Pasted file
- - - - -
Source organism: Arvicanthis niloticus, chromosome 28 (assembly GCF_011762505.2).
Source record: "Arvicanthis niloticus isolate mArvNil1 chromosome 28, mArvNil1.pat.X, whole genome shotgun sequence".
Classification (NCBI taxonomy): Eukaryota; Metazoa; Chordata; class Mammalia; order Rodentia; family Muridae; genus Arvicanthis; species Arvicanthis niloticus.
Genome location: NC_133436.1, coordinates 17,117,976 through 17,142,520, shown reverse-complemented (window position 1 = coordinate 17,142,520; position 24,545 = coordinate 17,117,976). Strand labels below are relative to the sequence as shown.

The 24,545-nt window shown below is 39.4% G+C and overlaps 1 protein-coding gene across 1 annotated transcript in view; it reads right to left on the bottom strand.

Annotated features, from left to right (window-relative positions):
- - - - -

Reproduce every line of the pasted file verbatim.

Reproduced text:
Source organism: Arvicanthis niloticus, chromosome 28 (assembly GCF_011762505.2).
Source record: "Arvicanthis niloticus isolate mArvNil1 chromosome 28, mArvNil1.pat.X, whole genome shotgun sequence".
Classification (NCBI taxonomy): Eukaryota; Metazoa; Chordata; class Mammalia; order Rodentia; family Muridae; genus Arvicanthis; species Arvicanthis niloticus.
Genome location: NC_133436.1, coordinates 17,117,976 through 17,142,520, shown reverse-complemented (window position 1 = coordinate 17,142,520; position 24,545 = coordinate 17,117,976). Strand labels below are relative to the sequence as shown.

The 24,545-nt window shown below is 39.4% G+C and overlaps 1 protein-coding gene across 1 annotated transcript in view; it reads right to left on the bottom strand.

Annotated features, from left to right (window-relative positions):